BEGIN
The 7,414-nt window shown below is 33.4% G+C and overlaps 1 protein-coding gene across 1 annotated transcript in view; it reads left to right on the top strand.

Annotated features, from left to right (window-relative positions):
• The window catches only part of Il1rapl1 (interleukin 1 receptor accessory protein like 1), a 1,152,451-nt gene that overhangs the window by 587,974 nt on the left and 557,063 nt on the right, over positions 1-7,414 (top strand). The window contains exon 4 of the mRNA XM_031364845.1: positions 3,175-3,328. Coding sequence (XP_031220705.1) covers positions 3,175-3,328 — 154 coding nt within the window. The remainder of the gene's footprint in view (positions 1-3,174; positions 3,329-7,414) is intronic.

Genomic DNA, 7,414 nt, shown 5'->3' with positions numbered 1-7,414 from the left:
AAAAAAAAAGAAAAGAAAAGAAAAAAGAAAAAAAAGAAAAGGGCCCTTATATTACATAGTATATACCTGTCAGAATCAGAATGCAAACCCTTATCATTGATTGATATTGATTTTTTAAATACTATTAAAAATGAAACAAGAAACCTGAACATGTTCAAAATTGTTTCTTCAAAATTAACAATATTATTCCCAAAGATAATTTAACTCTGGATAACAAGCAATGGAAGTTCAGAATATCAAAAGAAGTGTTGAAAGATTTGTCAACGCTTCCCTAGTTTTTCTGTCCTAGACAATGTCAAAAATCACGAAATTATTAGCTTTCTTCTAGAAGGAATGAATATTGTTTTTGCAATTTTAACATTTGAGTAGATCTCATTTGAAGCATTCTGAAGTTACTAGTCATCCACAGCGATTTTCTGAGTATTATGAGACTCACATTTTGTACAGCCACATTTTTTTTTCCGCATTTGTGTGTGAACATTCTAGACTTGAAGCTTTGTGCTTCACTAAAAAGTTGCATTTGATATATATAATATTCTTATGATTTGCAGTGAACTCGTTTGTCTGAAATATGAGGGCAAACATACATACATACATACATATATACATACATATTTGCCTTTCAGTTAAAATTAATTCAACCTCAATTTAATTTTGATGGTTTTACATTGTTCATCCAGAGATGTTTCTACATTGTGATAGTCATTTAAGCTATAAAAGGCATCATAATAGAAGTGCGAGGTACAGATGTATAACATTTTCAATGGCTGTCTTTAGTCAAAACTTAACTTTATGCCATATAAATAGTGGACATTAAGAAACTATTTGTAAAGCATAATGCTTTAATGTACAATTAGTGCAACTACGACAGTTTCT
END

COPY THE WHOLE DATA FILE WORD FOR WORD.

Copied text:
The 7,414-nt window shown below is 33.4% G+C and overlaps 1 protein-coding gene across 1 annotated transcript in view; it reads left to right on the top strand.

Annotated features, from left to right (window-relative positions):
• The window catches only part of Il1rapl1 (interleukin 1 receptor accessory protein like 1), a 1,152,451-nt gene that overhangs the window by 587,974 nt on the left and 557,063 nt on the right, over positions 1-7,414 (top strand). The window contains exon 4 of the mRNA XM_031364845.1: positions 3,175-3,328. Coding sequence (XP_031220705.1) covers positions 3,175-3,328 — 154 coding nt within the window. The remainder of the gene's footprint in view (positions 1-3,174; positions 3,329-7,414) is intronic.

Genomic DNA, 7,414 nt, shown 5'->3' with positions numbered 1-7,414 from the left:
AAAAAAAAAGAAAAGAAAAGAAAAAAGAAAAAAAAGAAAAGGGCCCTTATATTACATAGTATATACCTGTCAGAATCAGAATGCAAACCCTTATCATTGATTGATATTGATTTTTTAAATACTATTAAAAATGAAACAAGAAACCTGAACATGTTCAAAATTGTTTCTTCAAAATTAACAATATTATTCCCAAAGATAATTTAACTCTGGATAACAAGCAATGGAAGTTCAGAATATCAAAAGAAGTGTTGAAAGATTTGTCAACGCTTCCCTAGTTTTTCTGTCCTAGACAATGTCAAAAATCACGAAATTATTAGCTTTCTTCTAGAAGGAATGAATATTGTTTTTGCAATTTTAACATTTGAGTAGATCTCATTTGAAGCATTCTGAAGTTACTAGTCATCCACAGCGATTTTCTGAGTATTATGAGACTCACATTTTGTACAGCCACATTTTTTTTTCCGCATTTGTGTGTGAACATTCTAGACTTGAAGCTTTGTGCTTCACTAAAAAGTTGCATTTGATATATATAATATTCTTATGATTTGCAGTGAACTCGTTTGTCTGAAATATGAGGGCAAACATACATACATACATACATATATACATACATATTTGCCTTTCAGTTAAAATTAATTCAACCTCAATTTAATTTTGATGGTTTTACATTGTTCATCCAGAGATGTTTCTACATTGTGATAGTCATTTAAGCTATAAAAGGCATCATAATAGAAGTGCGAGGTACAGATGTATAACATTTTCAATGGCTGTCTTTAGTCAAAACTTAACTTTATGCCATATAAATAGTGGACATTAAGAAACTATTTGTAAAGCATAATGCTTTAATGTACAATTAGTGCAACTACGACAGTTTCT